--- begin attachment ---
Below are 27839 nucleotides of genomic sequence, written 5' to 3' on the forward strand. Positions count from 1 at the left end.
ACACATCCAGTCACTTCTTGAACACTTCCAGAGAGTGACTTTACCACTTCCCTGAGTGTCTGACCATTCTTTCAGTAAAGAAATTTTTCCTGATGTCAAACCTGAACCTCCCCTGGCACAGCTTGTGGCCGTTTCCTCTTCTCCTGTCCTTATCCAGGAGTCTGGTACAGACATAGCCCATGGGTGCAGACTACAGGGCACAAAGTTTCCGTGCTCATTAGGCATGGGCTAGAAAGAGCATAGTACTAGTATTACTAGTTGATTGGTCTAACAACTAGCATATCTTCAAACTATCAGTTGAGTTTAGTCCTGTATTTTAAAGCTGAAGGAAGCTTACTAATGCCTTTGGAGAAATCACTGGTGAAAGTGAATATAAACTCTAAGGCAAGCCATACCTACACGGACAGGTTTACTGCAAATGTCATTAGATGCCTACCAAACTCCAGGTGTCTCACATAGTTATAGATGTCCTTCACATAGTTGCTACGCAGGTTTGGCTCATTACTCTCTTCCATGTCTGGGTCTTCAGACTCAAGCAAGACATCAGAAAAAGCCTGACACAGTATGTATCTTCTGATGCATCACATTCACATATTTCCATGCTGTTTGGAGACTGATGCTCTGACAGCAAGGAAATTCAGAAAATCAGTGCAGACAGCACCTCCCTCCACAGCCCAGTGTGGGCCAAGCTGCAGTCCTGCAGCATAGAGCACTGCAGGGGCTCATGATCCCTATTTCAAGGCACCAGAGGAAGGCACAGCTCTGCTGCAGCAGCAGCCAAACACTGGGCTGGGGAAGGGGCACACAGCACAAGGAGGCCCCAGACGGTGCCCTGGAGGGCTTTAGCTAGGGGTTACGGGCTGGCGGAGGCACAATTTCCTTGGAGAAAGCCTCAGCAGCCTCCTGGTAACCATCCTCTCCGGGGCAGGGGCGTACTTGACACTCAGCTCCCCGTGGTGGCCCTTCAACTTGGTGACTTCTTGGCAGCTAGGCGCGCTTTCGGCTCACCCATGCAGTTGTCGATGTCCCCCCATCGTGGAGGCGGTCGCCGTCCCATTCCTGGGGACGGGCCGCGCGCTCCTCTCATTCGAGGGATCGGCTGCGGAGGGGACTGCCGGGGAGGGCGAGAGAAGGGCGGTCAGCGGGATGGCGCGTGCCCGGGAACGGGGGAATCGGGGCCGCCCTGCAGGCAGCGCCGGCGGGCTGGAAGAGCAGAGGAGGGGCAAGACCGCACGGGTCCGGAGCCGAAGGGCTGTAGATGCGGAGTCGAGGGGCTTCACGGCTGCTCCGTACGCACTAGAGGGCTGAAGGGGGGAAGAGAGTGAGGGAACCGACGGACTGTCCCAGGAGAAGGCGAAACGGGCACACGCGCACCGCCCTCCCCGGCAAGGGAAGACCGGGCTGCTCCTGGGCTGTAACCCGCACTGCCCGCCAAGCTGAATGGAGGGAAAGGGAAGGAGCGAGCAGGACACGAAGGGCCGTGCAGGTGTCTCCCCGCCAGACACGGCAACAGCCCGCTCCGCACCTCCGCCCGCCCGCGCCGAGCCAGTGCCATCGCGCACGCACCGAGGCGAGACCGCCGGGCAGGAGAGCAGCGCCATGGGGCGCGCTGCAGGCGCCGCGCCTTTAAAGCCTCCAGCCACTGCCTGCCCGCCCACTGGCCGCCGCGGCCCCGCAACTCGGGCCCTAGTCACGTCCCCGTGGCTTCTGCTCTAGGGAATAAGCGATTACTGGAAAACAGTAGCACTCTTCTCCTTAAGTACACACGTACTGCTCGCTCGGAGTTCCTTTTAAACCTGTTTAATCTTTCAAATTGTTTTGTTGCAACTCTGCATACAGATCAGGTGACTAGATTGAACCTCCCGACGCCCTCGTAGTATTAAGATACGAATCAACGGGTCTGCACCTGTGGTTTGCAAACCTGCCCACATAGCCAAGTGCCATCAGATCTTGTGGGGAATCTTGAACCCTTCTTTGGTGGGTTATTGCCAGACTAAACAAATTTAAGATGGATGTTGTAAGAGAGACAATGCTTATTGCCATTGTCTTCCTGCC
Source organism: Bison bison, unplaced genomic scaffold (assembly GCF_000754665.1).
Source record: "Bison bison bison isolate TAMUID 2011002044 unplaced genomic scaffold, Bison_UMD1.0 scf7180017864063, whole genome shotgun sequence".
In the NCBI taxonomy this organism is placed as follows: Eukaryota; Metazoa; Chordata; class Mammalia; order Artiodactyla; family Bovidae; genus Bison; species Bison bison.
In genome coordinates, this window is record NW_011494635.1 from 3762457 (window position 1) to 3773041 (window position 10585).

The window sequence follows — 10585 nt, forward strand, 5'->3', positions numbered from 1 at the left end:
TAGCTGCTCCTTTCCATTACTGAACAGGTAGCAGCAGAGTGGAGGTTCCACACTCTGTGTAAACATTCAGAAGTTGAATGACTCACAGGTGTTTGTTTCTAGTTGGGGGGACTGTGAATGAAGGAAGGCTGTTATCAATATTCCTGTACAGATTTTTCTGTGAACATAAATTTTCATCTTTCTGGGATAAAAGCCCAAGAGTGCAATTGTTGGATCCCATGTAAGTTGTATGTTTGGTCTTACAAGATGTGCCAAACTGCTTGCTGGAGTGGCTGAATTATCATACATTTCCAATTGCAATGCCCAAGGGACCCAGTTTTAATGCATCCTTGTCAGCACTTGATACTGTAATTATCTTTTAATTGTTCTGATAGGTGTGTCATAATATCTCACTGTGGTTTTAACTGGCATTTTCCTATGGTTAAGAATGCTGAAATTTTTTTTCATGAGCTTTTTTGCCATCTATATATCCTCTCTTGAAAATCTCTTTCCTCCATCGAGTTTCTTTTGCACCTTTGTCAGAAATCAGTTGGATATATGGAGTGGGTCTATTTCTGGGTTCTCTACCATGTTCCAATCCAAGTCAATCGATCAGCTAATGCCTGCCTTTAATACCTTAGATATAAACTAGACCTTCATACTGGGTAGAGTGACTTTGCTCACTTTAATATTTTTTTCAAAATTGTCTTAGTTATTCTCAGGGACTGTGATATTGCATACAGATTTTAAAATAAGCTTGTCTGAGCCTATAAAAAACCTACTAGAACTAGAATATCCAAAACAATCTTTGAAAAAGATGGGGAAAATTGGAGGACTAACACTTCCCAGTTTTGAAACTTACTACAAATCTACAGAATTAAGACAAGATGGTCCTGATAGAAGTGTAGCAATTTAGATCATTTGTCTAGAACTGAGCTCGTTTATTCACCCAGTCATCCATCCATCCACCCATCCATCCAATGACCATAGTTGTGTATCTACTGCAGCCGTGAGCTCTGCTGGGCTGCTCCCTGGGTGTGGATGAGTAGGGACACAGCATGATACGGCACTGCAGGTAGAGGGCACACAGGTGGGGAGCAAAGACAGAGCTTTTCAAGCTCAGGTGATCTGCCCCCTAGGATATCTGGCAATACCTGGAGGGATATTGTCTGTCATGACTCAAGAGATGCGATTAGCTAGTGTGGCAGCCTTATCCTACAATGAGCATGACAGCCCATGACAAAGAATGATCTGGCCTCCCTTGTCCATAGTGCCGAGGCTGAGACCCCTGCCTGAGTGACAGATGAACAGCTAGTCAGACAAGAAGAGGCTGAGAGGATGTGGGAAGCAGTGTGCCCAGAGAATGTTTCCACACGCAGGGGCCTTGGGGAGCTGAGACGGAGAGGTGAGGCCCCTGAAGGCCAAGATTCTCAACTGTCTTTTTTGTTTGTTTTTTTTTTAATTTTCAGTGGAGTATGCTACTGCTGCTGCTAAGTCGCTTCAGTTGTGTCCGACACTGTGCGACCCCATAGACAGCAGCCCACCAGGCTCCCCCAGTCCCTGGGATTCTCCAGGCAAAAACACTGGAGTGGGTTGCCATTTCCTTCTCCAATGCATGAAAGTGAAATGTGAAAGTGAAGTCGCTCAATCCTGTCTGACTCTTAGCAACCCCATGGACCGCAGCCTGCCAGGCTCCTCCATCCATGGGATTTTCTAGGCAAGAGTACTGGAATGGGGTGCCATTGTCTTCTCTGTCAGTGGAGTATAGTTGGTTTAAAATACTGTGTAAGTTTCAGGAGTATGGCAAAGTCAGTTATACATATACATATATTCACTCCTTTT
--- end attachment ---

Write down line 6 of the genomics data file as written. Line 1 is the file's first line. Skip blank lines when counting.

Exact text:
In genome coordinates, this window is record NW_011494635.1 from 3762457 (window position 1) to 3773041 (window position 10585).